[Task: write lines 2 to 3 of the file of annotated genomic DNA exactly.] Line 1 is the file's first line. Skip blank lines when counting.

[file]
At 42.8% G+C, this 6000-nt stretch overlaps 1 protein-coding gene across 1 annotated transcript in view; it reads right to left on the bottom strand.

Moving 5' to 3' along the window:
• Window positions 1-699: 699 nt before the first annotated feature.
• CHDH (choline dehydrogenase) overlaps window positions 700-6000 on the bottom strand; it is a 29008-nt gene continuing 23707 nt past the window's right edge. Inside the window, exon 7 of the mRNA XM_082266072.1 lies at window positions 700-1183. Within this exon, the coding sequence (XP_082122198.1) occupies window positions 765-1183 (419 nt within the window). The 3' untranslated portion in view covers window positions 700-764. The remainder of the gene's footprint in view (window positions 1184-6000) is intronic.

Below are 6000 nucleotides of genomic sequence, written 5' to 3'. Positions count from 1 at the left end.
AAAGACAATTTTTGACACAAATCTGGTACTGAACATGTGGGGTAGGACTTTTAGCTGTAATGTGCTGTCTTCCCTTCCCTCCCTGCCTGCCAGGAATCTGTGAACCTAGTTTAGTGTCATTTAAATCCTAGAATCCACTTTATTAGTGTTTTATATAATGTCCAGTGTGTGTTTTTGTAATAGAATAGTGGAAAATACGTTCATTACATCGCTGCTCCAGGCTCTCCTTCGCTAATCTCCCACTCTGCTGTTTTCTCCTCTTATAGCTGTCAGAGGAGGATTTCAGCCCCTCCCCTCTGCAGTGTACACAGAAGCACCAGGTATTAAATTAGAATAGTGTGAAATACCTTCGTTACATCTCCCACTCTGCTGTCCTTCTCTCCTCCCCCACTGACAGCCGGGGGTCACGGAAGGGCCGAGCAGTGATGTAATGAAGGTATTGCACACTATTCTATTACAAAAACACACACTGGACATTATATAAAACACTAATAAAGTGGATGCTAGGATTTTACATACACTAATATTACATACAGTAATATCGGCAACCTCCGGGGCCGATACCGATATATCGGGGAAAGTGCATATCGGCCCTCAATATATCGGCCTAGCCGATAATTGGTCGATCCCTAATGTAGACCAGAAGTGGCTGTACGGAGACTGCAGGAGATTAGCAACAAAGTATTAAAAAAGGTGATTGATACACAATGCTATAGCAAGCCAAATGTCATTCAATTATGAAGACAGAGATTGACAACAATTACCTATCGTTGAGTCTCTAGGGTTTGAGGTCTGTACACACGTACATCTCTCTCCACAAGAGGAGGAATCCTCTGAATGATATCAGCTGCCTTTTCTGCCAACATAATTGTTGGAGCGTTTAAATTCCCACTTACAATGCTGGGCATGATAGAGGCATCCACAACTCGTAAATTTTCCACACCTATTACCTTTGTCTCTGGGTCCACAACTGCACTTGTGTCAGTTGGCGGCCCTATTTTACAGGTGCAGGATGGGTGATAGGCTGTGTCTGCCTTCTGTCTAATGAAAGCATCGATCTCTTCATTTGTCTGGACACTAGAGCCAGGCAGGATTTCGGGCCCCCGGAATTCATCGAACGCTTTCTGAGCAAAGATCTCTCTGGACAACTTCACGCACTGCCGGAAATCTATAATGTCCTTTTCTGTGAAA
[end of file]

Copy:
Moving 5' to 3' along the window:
• Window positions 1-699: 699 nt before the first annotated feature.